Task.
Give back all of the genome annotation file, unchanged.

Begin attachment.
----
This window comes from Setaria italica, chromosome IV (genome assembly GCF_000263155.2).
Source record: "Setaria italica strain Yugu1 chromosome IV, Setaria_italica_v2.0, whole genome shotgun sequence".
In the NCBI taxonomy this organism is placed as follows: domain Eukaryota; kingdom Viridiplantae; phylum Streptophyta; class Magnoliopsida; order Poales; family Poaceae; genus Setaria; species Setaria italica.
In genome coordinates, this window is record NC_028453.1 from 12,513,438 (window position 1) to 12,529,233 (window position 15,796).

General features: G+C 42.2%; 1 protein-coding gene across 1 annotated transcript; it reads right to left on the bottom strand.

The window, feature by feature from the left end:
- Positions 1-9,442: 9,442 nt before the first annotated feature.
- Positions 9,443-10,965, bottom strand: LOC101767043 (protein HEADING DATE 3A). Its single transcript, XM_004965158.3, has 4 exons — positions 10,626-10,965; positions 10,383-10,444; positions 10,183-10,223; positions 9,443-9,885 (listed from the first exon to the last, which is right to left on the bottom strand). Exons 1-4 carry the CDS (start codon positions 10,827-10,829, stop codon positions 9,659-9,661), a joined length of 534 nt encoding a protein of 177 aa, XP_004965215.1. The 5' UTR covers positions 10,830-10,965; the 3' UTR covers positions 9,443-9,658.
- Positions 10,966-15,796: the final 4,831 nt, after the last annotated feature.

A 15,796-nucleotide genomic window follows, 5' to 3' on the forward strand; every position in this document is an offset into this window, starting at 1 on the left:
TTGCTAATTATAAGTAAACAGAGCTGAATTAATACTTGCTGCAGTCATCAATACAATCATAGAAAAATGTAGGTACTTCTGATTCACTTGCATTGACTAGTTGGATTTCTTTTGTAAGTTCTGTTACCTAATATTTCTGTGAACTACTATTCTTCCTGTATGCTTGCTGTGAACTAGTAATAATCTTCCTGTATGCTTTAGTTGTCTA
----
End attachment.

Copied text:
This window comes from Setaria italica, chromosome IV (genome assembly GCF_000263155.2).
Source record: "Setaria italica strain Yugu1 chromosome IV, Setaria_italica_v2.0, whole genome shotgun sequence".
In the NCBI taxonomy this organism is placed as follows: domain Eukaryota; kingdom Viridiplantae; phylum Streptophyta; class Magnoliopsida; order Poales; family Poaceae; genus Setaria; species Setaria italica.
In genome coordinates, this window is record NC_028453.1 from 12,513,438 (window position 1) to 12,529,233 (window position 15,796).

General features: G+C 42.2%; 1 protein-coding gene across 1 annotated transcript; it reads right to left on the bottom strand.

The window, feature by feature from the left end:
- Positions 1-9,442: 9,442 nt before the first annotated feature.
- Positions 9,443-10,965, bottom strand: LOC101767043 (protein HEADING DATE 3A). Its single transcript, XM_004965158.3, has 4 exons — positions 10,626-10,965; positions 10,383-10,444; positions 10,183-10,223; positions 9,443-9,885 (listed from the first exon to the last, which is right to left on the bottom strand). Exons 1-4 carry the CDS (start codon positions 10,827-10,829, stop codon positions 9,659-9,661), a joined length of 534 nt encoding a protein of 177 aa, XP_004965215.1. The 5' UTR covers positions 10,830-10,965; the 3' UTR covers positions 9,443-9,658.
- Positions 10,966-15,796: the final 4,831 nt, after the last annotated feature.

A 15,796-nucleotide genomic window follows, 5' to 3' on the forward strand; every position in this document is an offset into this window, starting at 1 on the left:
TTGCTAATTATAAGTAAACAGAGCTGAATTAATACTTGCTGCAGTCATCAATACAATCATAGAAAAATGTAGGTACTTCTGATTCACTTGCATTGACTAGTTGGATTTCTTTTGTAAGTTCTGTTACCTAATATTTCTGTGAACTACTATTCTTCCTGTATGCTTGCTGTGAACTAGTAATAATCTTCCTGTATGCTTTAGTTGTCTA